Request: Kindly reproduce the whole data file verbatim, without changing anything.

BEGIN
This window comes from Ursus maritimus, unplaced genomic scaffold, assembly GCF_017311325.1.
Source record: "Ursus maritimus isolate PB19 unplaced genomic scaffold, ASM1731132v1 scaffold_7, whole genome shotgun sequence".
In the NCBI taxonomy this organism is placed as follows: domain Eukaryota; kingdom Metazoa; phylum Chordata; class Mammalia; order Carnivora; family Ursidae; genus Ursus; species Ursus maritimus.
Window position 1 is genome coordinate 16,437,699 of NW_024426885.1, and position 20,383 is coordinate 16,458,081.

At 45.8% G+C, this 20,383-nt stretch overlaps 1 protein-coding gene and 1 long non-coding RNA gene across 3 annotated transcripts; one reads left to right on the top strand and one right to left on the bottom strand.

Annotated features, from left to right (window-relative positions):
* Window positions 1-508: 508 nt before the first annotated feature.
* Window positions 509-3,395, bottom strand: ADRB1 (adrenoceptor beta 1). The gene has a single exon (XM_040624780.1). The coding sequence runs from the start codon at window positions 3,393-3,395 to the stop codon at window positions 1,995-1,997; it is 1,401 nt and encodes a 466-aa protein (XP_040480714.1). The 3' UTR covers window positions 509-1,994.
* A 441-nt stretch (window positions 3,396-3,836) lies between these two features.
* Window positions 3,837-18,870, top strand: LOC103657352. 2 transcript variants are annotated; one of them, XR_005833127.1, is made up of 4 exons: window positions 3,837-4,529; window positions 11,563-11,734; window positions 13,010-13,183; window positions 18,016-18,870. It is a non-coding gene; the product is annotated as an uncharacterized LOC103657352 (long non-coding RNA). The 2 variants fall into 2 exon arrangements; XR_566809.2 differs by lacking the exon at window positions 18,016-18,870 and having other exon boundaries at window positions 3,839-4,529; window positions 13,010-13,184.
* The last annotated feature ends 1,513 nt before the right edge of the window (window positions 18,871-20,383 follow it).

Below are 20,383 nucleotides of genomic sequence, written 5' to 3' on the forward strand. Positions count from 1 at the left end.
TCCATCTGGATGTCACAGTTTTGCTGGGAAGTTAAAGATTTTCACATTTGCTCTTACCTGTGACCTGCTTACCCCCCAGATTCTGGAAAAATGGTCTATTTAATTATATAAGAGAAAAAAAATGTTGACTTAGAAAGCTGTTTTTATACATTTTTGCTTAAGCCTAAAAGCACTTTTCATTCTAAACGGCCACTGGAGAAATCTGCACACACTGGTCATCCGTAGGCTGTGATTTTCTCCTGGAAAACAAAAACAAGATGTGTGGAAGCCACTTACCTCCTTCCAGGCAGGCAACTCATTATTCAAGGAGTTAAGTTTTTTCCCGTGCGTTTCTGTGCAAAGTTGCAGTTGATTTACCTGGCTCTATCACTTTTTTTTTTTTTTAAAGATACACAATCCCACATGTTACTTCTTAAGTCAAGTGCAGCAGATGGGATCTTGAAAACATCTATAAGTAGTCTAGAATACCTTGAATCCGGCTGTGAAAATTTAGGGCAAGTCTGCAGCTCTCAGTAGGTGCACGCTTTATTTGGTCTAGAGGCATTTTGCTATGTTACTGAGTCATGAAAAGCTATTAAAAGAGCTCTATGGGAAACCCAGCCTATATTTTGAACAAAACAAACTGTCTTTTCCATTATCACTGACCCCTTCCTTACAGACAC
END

This window comes from Ursus maritimus, unplaced genomic scaffold, assembly GCF_017311325.1.
Source record: "Ursus maritimus isolate PB19 unplaced genomic scaffold, ASM1731132v1 scaffold_7, whole genome shotgun sequence".
In the NCBI taxonomy this organism is placed as follows: domain Eukaryota; kingdom Metazoa; phylum Chordata; class Mammalia; order Carnivora; family Ursidae; genus Ursus; species Ursus maritimus.
Window position 1 is genome coordinate 16,437,699 of NW_024426885.1, and position 20,383 is coordinate 16,458,081.

At 45.8% G+C, this 20,383-nt stretch overlaps 1 protein-coding gene and 1 long non-coding RNA gene across 3 annotated transcripts; one reads left to right on the top strand and one right to left on the bottom strand.

Annotated features, from left to right (window-relative positions):
* Window positions 1-508: 508 nt before the first annotated feature.
* Window positions 509-3,395, bottom strand: ADRB1 (adrenoceptor beta 1). The gene has a single exon (XM_040624780.1). The coding sequence runs from the start codon at window positions 3,393-3,395 to the stop codon at window positions 1,995-1,997; it is 1,401 nt and encodes a 466-aa protein (XP_040480714.1). The 3' UTR covers window positions 509-1,994.
* A 441-nt stretch (window positions 3,396-3,836) lies between these two features.
* Window positions 3,837-18,870, top strand: LOC103657352. 2 transcript variants are annotated; one of them, XR_005833127.1, is made up of 4 exons: window positions 3,837-4,529; window positions 11,563-11,734; window positions 13,010-13,183; window positions 18,016-18,870. It is a non-coding gene; the product is annotated as an uncharacterized LOC103657352 (long non-coding RNA). The 2 variants fall into 2 exon arrangements; XR_566809.2 differs by lacking the exon at window positions 18,016-18,870 and having other exon boundaries at window positions 3,839-4,529; window positions 13,010-13,184.
* The last annotated feature ends 1,513 nt before the right edge of the window (window positions 18,871-20,383 follow it).

Below are 20,383 nucleotides of genomic sequence, written 5' to 3' on the forward strand. Positions count from 1 at the left end.
TCCATCTGGATGTCACAGTTTTGCTGGGAAGTTAAAGATTTTCACATTTGCTCTTACCTGTGACCTGCTTACCCCCCAGATTCTGGAAAAATGGTCTATTTAATTATATAAGAGAAAAAAAATGTTGACTTAGAAAGCTGTTTTTATACATTTTTGCTTAAGCCTAAAAGCACTTTTCATTCTAAACGGCCACTGGAGAAATCTGCACACACTGGTCATCCGTAGGCTGTGATTTTCTCCTGGAAAACAAAAACAAGATGTGTGGAAGCCACTTACCTCCTTCCAGGCAGGCAACTCATTATTCAAGGAGTTAAGTTTTTTCCCGTGCGTTTCTGTGCAAAGTTGCAGTTGATTTACCTGGCTCTATCACTTTTTTTTTTTTTTAAAGATACACAATCCCACATGTTACTTCTTAAGTCAAGTGCAGCAGATGGGATCTTGAAAACATCTATAAGTAGTCTAGAATACCTTGAATCCGGCTGTGAAAATTTAGGGCAAGTCTGCAGCTCTCAGTAGGTGCACGCTTTATTTGGTCTAGAGGCATTTTGCTATGTTACTGAGTCATGAAAAGCTATTAAAAGAGCTCTATGGGAAACCCAGCCTATATTTTGAACAAAACAAACTGTCTTTTCCATTATCACTGACCCCTTCCTTACAGACAC